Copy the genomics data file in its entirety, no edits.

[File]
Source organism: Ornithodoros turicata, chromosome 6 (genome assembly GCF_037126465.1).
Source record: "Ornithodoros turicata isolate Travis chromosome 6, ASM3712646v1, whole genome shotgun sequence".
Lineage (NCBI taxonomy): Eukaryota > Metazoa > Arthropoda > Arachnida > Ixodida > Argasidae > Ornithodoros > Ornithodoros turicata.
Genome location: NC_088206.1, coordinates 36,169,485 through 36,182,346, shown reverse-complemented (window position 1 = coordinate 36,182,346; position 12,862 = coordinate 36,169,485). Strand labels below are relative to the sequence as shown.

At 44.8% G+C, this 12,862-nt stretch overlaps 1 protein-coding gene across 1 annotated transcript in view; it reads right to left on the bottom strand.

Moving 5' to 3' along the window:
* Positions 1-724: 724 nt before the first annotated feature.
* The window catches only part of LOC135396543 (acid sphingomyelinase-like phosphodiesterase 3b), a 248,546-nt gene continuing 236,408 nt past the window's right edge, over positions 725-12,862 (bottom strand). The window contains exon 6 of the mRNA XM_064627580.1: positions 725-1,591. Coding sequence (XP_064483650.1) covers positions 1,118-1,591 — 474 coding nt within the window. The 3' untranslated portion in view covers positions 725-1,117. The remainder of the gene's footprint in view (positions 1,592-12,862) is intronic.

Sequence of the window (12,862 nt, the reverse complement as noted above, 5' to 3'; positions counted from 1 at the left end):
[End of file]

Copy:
Source organism: Ornithodoros turicata, chromosome 6 (genome assembly GCF_037126465.1).
Source record: "Ornithodoros turicata isolate Travis chromosome 6, ASM3712646v1, whole genome shotgun sequence".
Lineage (NCBI taxonomy): Eukaryota > Metazoa > Arthropoda > Arachnida > Ixodida > Argasidae > Ornithodoros > Ornithodoros turicata.
Genome location: NC_088206.1, coordinates 36,169,485 through 36,182,346, shown reverse-complemented (window position 1 = coordinate 36,182,346; position 12,862 = coordinate 36,169,485). Strand labels below are relative to the sequence as shown.

At 44.8% G+C, this 12,862-nt stretch overlaps 1 protein-coding gene across 1 annotated transcript in view; it reads right to left on the bottom strand.

Moving 5' to 3' along the window:
* Positions 1-724: 724 nt before the first annotated feature.
* The window catches only part of LOC135396543 (acid sphingomyelinase-like phosphodiesterase 3b), a 248,546-nt gene continuing 236,408 nt past the window's right edge, over positions 725-12,862 (bottom strand). The window contains exon 6 of the mRNA XM_064627580.1: positions 725-1,591. Coding sequence (XP_064483650.1) covers positions 1,118-1,591 — 474 coding nt within the window. The 3' untranslated portion in view covers positions 725-1,117. The remainder of the gene's footprint in view (positions 1,592-12,862) is intronic.

Sequence of the window (12,862 nt, the reverse complement as noted above, 5' to 3'; positions counted from 1 at the left end):